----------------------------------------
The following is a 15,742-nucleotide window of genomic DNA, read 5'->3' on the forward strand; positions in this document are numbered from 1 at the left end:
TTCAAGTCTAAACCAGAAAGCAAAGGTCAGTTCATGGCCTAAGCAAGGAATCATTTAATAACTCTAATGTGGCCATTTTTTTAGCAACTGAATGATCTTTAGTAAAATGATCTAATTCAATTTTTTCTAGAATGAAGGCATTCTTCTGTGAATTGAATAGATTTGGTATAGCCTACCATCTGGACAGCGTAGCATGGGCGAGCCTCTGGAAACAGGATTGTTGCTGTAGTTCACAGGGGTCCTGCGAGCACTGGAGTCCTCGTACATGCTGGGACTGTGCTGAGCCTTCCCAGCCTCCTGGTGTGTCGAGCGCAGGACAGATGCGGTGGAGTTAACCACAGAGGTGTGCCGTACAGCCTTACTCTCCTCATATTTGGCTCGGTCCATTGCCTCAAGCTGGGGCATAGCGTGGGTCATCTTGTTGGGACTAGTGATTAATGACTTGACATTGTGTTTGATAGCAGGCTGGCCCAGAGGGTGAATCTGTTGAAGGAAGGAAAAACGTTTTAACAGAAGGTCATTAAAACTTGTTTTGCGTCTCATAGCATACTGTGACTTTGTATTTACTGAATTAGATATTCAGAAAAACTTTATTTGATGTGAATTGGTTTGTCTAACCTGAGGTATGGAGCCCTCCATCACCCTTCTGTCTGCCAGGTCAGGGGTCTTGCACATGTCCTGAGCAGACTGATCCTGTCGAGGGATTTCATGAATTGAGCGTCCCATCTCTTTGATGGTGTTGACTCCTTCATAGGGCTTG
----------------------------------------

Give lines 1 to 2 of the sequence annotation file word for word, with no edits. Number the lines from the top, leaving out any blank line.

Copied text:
The following is a 15,742-nucleotide window of genomic DNA, read 5'->3' on the forward strand; positions in this document are numbered from 1 at the left end:
TTCAAGTCTAAACCAGAAAGCAAAGGTCAGTTCATGGCCTAAGCAAGGAATCATTTAATAACTCTAATGTGGCCATTTTTTTAGCAACTGAATGATCTTTAGTAAAATGATCTAATTCAATTTTTTCTAGAATGAAGGCATTCTTCTGTGAATTGAATAGATTTGGTATAGCCTACCATCTGGACAGCGTAGCATGGGCGAGCCTCTGGAAACAGGATTGTTGCTGTAGTTCACAGGGGTCCTGCGAGCACTGGAGTCCTCGTACATGCTGGGACTGTGCTGAGCCTTCCCAGCCTCCTGGTGTGTCGAGCGCAGGACAGATGCGGTGGAGTTAACCACAGAGGTGTGCCGTACAGCCTTACTCTCCTCATATTTGGCTCGGTCCATTGCCTCAAGCTGGGGCATAGCGTGGGTCATCTTGTTGGGACTAGTGATTAATGACTTGACATTGTGTTTGATAGCAGGCTGGCCCAGAGGGTGAATCTGTTGAAGGAAGGAAAAACGTTTTAACAGAAGGTCATTAAAACTTGTTTTGCGTCTCATAGCATACTGTGACTTTGTATTTACTGAATTAGATATTCAGAAAAACTTTATTTGATGTGAATTGGTTTGTCTAACCTGAGGTATGGAGCCCTCCATCACCCTTCTGTCTGCCAGGTCAGGGGTCTTGCACATGTCCTGAGCAGACTGATCCTGTCGAGGGATTTCATGAATTGAGCGTCCCATCTCTTTGATGGTGTTGACTCCTTCATAGGGCTTG